Nathan Chen crushes U.S. Champs short program (video)

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Nathan Chen fell time and again in practice at the U.S. Championships.

Come competition Thursday night, he was every bit the skater that went undefeated in the fall Grand Prix season, boosting Olympic gold-medal hopes.

“My mind was not in the right place [Wednesday],” Chen told media in San Jose. “Having a day to recover and recalculate definitely helped a lot.”

The 18-year-old phenom landed two quadruple jumps and scored 104.45 points, the second-highest short program tally in nationals history.

The highest? Chen’s score last year, when he became the first man to land seven quads between two programs in one competition.

Chen is almost certainly two days away from being named to his first Olympic team. Who will join him in PyeongChang?

Adam Rippon and Jason Brown, the 2016 and 2015 U.S. champions, are in second and third with 96.52 and 93.23 points, respectively.

The men’s free skate is Saturday, live on NBCSN and streaming on NBCOlympics.com from 8-11 p.m. ET.

The three-man Olympic team — not necessarily the top three at nationals — will be named Sunday morning, chosen by a committee looking at results from the past year.

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Chen had one jumping error, stepping out of his triple Axel landing.

He struggled in practice and training recently, set back by illness, and changed a quad Lutz for an easier quad toe for Thursday’s skate.

“The circumstances going into this competition weren’t great,” he said on NBCSN. “I’ve struggled before with illness, with injury, and know that I can push through anything.”

Chen, Rippon and Brown were the top performing U.S. men in the fall Grand Prix season, in that order.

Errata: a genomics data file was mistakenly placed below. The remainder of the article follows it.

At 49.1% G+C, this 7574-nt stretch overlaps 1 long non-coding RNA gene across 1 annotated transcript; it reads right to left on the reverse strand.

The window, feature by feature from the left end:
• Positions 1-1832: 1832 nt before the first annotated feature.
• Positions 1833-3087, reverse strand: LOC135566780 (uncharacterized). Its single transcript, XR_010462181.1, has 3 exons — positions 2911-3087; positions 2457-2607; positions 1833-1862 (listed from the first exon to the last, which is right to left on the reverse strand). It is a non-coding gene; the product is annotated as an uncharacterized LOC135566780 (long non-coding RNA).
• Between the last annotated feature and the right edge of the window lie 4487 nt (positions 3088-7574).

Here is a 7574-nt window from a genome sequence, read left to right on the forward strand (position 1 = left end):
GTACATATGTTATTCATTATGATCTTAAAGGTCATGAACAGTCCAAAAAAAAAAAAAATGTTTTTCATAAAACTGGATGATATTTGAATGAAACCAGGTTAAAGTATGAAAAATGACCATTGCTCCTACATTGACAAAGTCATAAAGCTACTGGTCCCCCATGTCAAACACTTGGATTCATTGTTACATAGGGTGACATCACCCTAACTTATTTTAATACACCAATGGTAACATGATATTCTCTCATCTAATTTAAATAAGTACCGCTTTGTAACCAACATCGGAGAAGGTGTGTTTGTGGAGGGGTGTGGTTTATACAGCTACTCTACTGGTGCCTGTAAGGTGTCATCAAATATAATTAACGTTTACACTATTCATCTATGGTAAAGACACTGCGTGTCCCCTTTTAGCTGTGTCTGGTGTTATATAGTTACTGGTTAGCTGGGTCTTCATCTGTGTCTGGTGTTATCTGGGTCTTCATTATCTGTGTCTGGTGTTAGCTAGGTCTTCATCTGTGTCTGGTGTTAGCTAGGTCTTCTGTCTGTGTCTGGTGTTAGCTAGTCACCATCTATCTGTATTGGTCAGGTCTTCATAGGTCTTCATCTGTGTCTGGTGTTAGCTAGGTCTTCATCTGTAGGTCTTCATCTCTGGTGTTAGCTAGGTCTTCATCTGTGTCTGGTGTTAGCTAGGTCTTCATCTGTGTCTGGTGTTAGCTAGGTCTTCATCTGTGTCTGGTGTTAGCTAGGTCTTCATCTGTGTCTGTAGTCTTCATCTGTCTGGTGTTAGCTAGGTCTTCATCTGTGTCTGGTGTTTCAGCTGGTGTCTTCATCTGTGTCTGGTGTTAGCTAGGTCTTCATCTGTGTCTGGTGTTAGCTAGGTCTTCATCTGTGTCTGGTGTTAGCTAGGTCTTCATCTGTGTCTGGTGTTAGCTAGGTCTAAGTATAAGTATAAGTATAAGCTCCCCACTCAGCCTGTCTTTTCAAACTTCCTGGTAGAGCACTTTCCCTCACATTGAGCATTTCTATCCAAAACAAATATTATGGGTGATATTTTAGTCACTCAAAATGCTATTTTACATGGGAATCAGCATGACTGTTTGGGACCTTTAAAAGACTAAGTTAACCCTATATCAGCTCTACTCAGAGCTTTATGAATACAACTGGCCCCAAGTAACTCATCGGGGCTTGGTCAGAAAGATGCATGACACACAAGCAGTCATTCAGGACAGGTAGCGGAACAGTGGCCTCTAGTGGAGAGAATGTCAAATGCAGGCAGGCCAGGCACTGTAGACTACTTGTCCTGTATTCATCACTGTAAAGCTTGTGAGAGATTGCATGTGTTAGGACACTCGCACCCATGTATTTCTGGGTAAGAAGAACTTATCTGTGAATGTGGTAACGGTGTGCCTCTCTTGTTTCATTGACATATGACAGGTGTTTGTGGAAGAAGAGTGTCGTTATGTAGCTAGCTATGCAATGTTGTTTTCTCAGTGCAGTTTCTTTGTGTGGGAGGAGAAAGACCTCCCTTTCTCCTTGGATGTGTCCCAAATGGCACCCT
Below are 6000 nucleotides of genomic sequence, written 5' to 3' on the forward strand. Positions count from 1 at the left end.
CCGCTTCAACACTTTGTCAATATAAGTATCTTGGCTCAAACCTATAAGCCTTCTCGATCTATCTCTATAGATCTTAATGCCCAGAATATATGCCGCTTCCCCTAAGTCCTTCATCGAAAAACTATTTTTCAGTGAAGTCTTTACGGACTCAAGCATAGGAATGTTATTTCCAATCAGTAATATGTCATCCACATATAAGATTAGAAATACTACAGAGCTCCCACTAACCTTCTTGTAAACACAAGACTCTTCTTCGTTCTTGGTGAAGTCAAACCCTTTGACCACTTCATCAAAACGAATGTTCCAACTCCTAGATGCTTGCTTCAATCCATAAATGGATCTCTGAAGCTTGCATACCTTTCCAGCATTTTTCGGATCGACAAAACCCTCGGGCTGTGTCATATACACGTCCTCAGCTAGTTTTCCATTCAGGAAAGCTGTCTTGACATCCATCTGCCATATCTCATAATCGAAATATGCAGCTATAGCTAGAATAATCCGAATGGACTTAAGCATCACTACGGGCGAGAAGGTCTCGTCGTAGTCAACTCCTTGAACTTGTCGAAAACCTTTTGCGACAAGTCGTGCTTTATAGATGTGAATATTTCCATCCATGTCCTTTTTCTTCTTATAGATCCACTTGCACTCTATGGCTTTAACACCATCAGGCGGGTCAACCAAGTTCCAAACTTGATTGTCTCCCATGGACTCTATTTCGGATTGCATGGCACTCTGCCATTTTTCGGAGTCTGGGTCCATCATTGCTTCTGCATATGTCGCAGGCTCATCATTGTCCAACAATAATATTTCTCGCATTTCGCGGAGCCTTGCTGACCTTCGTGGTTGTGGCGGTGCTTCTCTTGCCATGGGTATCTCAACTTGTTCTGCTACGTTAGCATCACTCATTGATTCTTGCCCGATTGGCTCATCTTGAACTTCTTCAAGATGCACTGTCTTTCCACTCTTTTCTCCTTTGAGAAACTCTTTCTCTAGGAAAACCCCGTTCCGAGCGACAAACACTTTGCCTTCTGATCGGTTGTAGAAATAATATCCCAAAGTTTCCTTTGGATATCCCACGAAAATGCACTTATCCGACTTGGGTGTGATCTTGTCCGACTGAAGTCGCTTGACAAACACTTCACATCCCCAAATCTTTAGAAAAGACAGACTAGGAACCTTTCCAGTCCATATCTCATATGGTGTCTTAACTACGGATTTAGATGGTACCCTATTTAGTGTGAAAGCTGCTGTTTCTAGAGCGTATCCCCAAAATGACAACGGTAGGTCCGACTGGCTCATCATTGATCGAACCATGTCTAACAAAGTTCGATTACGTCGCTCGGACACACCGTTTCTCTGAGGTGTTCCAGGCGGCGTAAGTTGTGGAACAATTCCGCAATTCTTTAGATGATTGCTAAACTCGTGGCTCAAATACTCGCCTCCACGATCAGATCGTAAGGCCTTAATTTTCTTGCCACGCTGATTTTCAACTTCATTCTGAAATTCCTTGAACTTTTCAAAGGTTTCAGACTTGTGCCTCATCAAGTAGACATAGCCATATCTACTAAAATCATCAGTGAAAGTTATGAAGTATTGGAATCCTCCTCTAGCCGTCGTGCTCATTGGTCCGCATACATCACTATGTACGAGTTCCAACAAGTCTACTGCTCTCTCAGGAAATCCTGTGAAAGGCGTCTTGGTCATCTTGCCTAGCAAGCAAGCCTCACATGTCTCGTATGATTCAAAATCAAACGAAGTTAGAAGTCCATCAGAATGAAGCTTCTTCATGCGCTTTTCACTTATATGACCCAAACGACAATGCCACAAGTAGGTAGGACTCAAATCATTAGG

While Chen is known for his quads, neither Rippon nor Brown attempted a four-revolution jump Thursday. That difference is what makes Chen a gold-medal contender for PyeongChang and puts Rippon and Brown on the outside looking in.

However, Rippon and Brown have both trained quads, and Rippon has landed them clean in competition (though none this season).

Rippon, 28, was the cleanest skater Thursday night and is in position to become the oldest U.S. Olympic rookie singles skater since 1936. He missed the team in 2010 and 2014.

“I’m waiting for my day of reckoning,” Rippon said, noting that Saturday is exactly one year since he suffered a season-ending broken foot. “I’m here for that drama. This is the first step that I needed to take to have that amazing comeback that I felt like I was going to have.”

Brown, the only man in the field with Olympic experience, appeared to have trouble fully rotating his triple Axel but was given full credit. That allowed him to move ahead of fourth-place Grant Hochstein by 1.05 points.

Two other contenders who tried quads on Thursday struggled.

Vincent Zhou, the 2017 U.S. silver medalist and world junior champion, landed two quads, but placed fifth with 89.02 points, behind Grant Hochstein by 3.16.

That’s because one quad was under-rotated, and he fell on an under-rotated triple Axel. Still, Zhou improved over a disastrous Grand Prix season.

Max Aaron, the 2013 U.S. champion, conceded his Olympic hopes are dead after he scored 74.95 points for 12th place.

“It’s heartbreaking,” he said on NBCSN. “After that, I knew my Olympic shot was over, could feel the tears rolling down my eyes.”

Aaron was flawed on all three of his jumping passes, including two quad attempts. Because of that, he didn’t have the required jumping combination, a crushing blow.

The 25-year-old was the third-highest-scoring American in the fall Grand Prix season.

Aaron is the only Skate America men’s winner not to make an Olympic team and one of three U.S. men’s champions in the last 55 years not to make an Olympics, assuming Chen and Rippon make this year’s team.

Aaron was third at the 2014 Nationals, when only two men could be picked for the Sochi Olympics (now-retired Jeremy Abbott and Brown).

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J’den Cox repeats as world wrestling champion; Kyle Snyder stunned

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If he wasn’t crowned already, it’s clear U.S. wrestling has a new king.

On a day when Rio Olympic champion Kyle Snyder was upset and London Olympic champ Jordan Burroughs rallied for another bronze medal, J’den Cox repeated as world champion in Kazakhstan.